This year’s annual Helsinki International Arbitration Day (HIAD 2018), took place in the Finnish capital on 24 May. The event was organized by the Finland Arbitration Institute (FAI) and brought together approximately 200 dispute resolution specialists to discuss technology, legal design and the future of international arbitration.
One of the speakers, Michael McIlwrath, Global Chairman of the Global Pound Conference, offered some predictions on how the world of arbitration is likely to change in the next five, 10 and 25 years. In particular, he highlighted the profile of the next generation of arbitrators and the huge changes that have taken place since the beginning of his own career.
Due to the specialist education available today, unlike their predecessors, law students now have the opportunity to be highly informed about dispute resolution at the start of their careers. In addition, the international element of dispute resolution is a big draw for young law students who are multilingual or willing to work/study abroad, and McIlwrath noted that this will become a common characteristic of future international disputes specialists.
Organisations such as YIAG, Young ICCA, YAF, YAWP, and the Young Mediators already show the growing network of young disputes professionals, as well as events such as the Consensual Dispute Resolution Competition and the VIS Moot. This, as McIlwrath explained, will allow them to have “more flexibility in their approach due to their awareness of different dispute resolution options”, but also to be “highly networked” with each other on a global level.
McIlwrath also pointed out that young lawyers are not afraid of new technology, “on the contrary they will adopt anything that makes it easier and quicker to resolve conflict.” However, this may also have negative drawbacks, making them impatient and likely to “expect fast outcomes,” he warned.
Role of institutions
Another area that is likely to change is the role of institutions in the coming years. Over the next five years, McIlwrath sees institutions continuing to introduce tools to make arbitration cost-effective for these lower value/less complex disputes. “They will do this because it is necessary to retain market share. If users do not see an institution in the smaller cases – of which there are many – they will not consider you for the bigger ones.” In addition, he said, the shift towards more consensual dispute resolution will continue. “While there will still be fewer mediations than arbitrations, institutions will need to offer both services in order to avoid losing market share to other, full-service providers.”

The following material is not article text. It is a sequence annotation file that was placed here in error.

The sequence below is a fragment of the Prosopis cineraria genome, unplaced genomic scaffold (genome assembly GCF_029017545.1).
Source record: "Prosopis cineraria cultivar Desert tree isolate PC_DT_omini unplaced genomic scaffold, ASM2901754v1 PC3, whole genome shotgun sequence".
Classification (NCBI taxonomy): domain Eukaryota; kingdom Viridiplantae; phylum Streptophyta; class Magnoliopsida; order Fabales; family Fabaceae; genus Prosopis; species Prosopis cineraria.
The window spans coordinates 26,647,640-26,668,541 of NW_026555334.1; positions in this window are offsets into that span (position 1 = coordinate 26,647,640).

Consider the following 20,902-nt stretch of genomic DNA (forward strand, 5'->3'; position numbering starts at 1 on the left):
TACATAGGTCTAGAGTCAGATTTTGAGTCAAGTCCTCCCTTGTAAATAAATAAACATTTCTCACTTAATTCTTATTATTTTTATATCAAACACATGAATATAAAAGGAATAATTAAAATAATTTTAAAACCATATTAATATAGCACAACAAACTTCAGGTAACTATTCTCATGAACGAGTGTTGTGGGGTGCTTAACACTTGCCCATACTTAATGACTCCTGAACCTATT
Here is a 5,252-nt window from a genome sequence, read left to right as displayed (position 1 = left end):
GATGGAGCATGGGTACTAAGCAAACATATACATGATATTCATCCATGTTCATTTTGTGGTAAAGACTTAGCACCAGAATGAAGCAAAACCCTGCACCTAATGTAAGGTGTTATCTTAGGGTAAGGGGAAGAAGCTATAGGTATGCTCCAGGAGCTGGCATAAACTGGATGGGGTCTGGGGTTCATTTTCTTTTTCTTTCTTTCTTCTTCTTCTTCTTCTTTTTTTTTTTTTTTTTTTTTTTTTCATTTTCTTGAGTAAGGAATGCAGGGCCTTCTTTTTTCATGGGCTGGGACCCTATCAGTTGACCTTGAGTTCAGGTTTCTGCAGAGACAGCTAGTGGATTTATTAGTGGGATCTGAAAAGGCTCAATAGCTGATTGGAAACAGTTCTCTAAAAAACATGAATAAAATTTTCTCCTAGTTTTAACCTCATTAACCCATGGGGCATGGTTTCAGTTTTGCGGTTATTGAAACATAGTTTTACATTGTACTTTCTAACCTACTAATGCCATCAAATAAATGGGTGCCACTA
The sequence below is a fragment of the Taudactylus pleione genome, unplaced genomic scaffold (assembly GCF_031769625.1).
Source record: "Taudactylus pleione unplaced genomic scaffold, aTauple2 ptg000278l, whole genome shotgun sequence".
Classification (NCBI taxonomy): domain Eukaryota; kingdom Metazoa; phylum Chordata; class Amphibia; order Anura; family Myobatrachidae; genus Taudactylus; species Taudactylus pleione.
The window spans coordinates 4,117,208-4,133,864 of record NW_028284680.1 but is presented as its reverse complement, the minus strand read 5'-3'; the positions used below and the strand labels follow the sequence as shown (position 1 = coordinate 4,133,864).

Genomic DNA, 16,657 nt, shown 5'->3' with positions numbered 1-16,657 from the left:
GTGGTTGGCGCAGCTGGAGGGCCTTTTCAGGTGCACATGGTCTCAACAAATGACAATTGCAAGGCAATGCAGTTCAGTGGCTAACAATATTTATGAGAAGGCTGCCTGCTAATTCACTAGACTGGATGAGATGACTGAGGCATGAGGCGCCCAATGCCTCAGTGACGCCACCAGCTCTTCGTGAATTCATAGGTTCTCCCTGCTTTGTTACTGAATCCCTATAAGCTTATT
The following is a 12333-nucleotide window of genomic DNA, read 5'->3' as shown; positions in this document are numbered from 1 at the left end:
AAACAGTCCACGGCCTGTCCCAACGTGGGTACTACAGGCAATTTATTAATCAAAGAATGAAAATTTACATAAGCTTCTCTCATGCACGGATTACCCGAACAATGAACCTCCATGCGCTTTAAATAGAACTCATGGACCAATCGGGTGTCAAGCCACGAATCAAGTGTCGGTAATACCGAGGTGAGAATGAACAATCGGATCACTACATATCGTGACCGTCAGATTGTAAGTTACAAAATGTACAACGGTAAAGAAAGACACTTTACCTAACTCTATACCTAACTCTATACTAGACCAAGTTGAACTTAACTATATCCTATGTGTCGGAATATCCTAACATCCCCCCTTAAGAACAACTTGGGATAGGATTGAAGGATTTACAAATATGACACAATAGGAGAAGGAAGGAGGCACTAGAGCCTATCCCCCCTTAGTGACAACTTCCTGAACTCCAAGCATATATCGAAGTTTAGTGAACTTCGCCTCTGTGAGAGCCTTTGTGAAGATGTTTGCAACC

To meet this vast demand of cases in the lower-end segment, institutions will introduce different forms of automation, including Online Dispute Resolution. The reason these tools will be adopted is not because they are better than traditional, non-automated procedures, “but because they will make the difference between resolving certain conflicts via an agreed procedure, or not resolving them at all”.
According to McIlwrath, over the next five years we will also see a “sacrifice of some degree of party autonomy in favor of more efficiency.” This is already being introduced by some institutions, for example, the International Chamber of Commerce adopted a new rule last year, to only have a sole arbitrator for disputes under 2 Million USD. McIlwrath believes that users will ultimately embrace this idea because they are “more interested in outcomes than process”.
He also sees a significant change in the demand for transparency, stating that “institutions will begin to cede to pressure from users for information about arbitrators, including their soft skills and speed of case management.” These developments are also likely to impact users’ expectations of the quality, diversity and competency of arbitrators as well as their selection process.
The McIlwarth paints a picture of a more diverse, multicultural, global network of future disputes lawyers, who take a more flexible approach to the processes they use to resolve their cases and are focused on problem and time/cost efficiency than the generations before them. With institutions taking on a more proactive role and technological advances encroaching on the way the sector operates, it looks like it will be an interesting journey.
Written by Ruxandra Gheorghe and Natasha Mellersh.